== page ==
However, bank finance is not the only way to create demand via credit. Industrial firms routinely extend credit via receivables and vendor finance. The line between "financial" and "nonfinancial" firms is somewhat blurred.

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    1. Agreed. I haven't allowed for reflux in this model, because I'm assuming that the borrowers (firms) spend everything. In the real world, I think loans get paid down a bit, but I don't think it's a hugely important effect.

      I was just picking out one part of blog discussions, being one that particularly interested me. I specifically focused on NBFIs as that had seemed to be the subject of the debates, but I agree that this point applies to credit generally.

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    2. 'Reflux' for the simple flow model you have set up may not matter, but have you read Minsky (I'm sure you must) on 'hedge' 'speculative' and 'Ponzi' positions that firms can adopt - these positions can include a portfolio of many other 'monies', including what are described as assets, brought into play to support the firm's productive operation. The basic problem that economists have is that they don't understand to the fullest extent that capitalism is a money economy - they don't really understand that money is money of account. Hence a firm with a position with both a NBFI and a bank say, will have a money balance sheet that includes both. Relationships between these positions can be complex - for example a firm may borrow from an NBFI based upon an asset as collateral, to service a loan from a bank. Broadly, the 'money supply' is in part built out of these many types of financial operations, contingencies and necessities.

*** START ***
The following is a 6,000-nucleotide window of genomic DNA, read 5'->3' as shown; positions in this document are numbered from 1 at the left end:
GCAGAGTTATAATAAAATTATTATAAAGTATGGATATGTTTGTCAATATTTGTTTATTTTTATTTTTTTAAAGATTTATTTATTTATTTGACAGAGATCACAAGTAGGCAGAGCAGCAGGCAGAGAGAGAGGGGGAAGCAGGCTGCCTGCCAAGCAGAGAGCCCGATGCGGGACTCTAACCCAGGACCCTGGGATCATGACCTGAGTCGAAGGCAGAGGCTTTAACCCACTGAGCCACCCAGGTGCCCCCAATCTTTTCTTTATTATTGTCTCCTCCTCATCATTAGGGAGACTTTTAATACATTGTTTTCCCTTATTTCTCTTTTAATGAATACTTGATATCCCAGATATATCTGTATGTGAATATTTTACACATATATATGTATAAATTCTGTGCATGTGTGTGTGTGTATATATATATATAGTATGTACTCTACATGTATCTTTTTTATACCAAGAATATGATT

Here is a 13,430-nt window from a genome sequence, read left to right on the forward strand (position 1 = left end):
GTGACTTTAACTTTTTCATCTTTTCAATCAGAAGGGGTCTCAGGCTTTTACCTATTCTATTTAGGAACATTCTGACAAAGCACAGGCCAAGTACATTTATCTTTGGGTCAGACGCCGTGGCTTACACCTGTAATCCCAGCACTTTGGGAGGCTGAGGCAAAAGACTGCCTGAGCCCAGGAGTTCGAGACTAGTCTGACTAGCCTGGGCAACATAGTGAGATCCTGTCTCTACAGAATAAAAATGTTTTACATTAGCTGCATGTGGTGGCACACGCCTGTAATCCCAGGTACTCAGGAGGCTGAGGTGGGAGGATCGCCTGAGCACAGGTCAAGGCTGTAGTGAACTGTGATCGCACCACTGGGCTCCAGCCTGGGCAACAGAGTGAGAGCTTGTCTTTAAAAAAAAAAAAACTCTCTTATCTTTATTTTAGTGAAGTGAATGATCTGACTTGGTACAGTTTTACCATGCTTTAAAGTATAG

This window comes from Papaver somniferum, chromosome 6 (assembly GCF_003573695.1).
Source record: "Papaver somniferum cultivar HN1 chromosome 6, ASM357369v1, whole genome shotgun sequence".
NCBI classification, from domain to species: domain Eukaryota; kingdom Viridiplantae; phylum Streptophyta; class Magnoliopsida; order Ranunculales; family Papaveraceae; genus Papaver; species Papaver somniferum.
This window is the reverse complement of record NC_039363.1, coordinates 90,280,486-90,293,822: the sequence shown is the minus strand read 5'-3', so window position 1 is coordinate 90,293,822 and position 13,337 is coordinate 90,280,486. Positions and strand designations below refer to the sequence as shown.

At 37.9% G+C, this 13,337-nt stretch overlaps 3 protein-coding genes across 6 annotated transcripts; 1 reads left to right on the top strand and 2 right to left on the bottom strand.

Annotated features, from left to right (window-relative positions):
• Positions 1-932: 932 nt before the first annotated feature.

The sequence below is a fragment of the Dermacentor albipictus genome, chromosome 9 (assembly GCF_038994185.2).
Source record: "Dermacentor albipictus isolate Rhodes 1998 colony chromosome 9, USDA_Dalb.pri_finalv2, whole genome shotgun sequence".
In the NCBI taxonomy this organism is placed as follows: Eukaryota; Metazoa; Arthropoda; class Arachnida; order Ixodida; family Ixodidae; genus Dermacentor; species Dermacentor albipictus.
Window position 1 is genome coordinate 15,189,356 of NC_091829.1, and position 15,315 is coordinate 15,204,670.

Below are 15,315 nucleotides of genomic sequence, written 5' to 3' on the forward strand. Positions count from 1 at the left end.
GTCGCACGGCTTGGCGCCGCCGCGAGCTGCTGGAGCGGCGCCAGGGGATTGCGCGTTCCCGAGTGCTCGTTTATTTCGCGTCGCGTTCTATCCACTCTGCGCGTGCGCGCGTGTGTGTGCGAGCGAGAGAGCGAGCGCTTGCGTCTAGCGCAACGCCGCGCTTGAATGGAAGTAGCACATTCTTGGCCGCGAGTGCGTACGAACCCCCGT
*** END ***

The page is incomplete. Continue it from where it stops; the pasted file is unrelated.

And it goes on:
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    3. I'd tend to agree with that, Jim. Treating bank money as special and ignoring other financial balances seems arbitrary to me. They may not all matter equally, but they all matter.

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  6. Nick I think your model is saying in simple terms that Agg demand is Income +change in debt (bank credit) -change in savings. Once you understand that drawing down a savings account is disavings you can derive the argument above. This is a change in the amiount of money in circulation, and only money in circulation affects prices, but not a change in the money held in account. I derive an almost identical result from simple identities here http://andrewlainton.wordpress.com/2013/09/03/alternative-ajebraic-definition-of-keens-walras-schumpeter-law/

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    1. Andrew,

      I haven't included much in the way of equations in this post, as it wasn't necessary for what I wanted to say, but it is certainly implied that, for each sector, demand (meaning expenditure) = income + change in debt - change in savings. Of course, this should be implied by any consistent national balance sheet and is integral to the way the flow of funds are drawn up in the national accounts. I would add that this identity provides the framework for my UK macro model, described on this site.

      When you say money in circulation, do you mean the balance of sight deposits ("ready" money) as opposed to time deposits. If so, I'm not sure I agree with you. My view is that all assets and liabilities impact on spending (although some may impact more than others). The amount of ready money is more to do with how much of their wealth people choose to keep in that form.

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  7. I have some thoughts on money supply expansion that I put into a new post that can be found at

    http://mechanicalmoney.blogspot.com/2013/09/federal-debt-and-bank-expansion-of.html

    In the post, I make the assumption that banks expand the money supply (deposits) by creating a new deposit while not affecting any preexisting depositors. The result should be a ratio of two deposits per loan. This is not found in the relevant data. An explanation for the difference is offered.

    Based on my post comments, I would conclude that NBFIs do not expand the money supply unless they also offer creditable bank-like guarantee for deposits.

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  8. Late to the party... I liked the post and -- first time for everything -- understood the balance sheet.

    Quoted you (for my purposes). Thanks.

    Art